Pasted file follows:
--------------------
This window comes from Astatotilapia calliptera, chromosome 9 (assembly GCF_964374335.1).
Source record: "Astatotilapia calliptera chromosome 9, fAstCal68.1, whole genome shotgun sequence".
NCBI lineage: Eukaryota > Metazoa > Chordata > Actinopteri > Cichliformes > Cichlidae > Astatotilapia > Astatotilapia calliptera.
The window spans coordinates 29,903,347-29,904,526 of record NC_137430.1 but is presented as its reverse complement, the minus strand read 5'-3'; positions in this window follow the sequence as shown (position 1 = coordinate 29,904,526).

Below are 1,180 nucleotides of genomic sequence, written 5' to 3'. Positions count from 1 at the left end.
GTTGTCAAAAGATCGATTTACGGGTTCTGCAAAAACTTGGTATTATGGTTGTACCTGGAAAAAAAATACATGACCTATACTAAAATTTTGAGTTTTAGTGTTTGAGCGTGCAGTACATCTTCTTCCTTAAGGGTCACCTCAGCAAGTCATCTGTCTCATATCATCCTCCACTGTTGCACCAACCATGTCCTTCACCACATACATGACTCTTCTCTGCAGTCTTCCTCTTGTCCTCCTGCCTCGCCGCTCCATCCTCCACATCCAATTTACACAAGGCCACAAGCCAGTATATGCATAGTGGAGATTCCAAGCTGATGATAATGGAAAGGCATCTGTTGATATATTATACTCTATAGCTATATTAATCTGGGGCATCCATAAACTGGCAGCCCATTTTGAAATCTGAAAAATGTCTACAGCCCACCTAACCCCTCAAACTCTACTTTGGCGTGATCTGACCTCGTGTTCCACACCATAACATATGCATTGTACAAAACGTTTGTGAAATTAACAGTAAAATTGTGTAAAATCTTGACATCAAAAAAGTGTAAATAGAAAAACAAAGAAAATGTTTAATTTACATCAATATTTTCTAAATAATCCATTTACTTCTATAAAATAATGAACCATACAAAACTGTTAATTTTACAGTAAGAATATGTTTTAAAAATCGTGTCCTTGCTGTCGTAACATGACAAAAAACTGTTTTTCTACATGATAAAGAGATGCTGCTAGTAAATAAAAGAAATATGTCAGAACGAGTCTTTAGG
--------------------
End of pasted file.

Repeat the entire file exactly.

This window comes from Astatotilapia calliptera, chromosome 9 (assembly GCF_964374335.1).
Source record: "Astatotilapia calliptera chromosome 9, fAstCal68.1, whole genome shotgun sequence".
NCBI lineage: Eukaryota > Metazoa > Chordata > Actinopteri > Cichliformes > Cichlidae > Astatotilapia > Astatotilapia calliptera.
The window spans coordinates 29,903,347-29,904,526 of record NC_137430.1 but is presented as its reverse complement, the minus strand read 5'-3'; positions in this window follow the sequence as shown (position 1 = coordinate 29,904,526).

Below are 1,180 nucleotides of genomic sequence, written 5' to 3'. Positions count from 1 at the left end.
GTTGTCAAAAGATCGATTTACGGGTTCTGCAAAAACTTGGTATTATGGTTGTACCTGGAAAAAAAATACATGACCTATACTAAAATTTTGAGTTTTAGTGTTTGAGCGTGCAGTACATCTTCTTCCTTAAGGGTCACCTCAGCAAGTCATCTGTCTCATATCATCCTCCACTGTTGCACCAACCATGTCCTTCACCACATACATGACTCTTCTCTGCAGTCTTCCTCTTGTCCTCCTGCCTCGCCGCTCCATCCTCCACATCCAATTTACACAAGGCCACAAGCCAGTATATGCATAGTGGAGATTCCAAGCTGATGATAATGGAAAGGCATCTGTTGATATATTATACTCTATAGCTATATTAATCTGGGGCATCCATAAACTGGCAGCCCATTTTGAAATCTGAAAAATGTCTACAGCCCACCTAACCCCTCAAACTCTACTTTGGCGTGATCTGACCTCGTGTTCCACACCATAACATATGCATTGTACAAAACGTTTGTGAAATTAACAGTAAAATTGTGTAAAATCTTGACATCAAAAAAGTGTAAATAGAAAAACAAAGAAAATGTTTAATTTACATCAATATTTTCTAAATAATCCATTTACTTCTATAAAATAATGAACCATACAAAACTGTTAATTTTACAGTAAGAATATGTTTTAAAAATCGTGTCCTTGCTGTCGTAACATGACAAAAAACTGTTTTTCTACATGATAAAGAGATGCTGCTAGTAAATAAAAGAAATATGTCAGAACGAGTCTTTAGG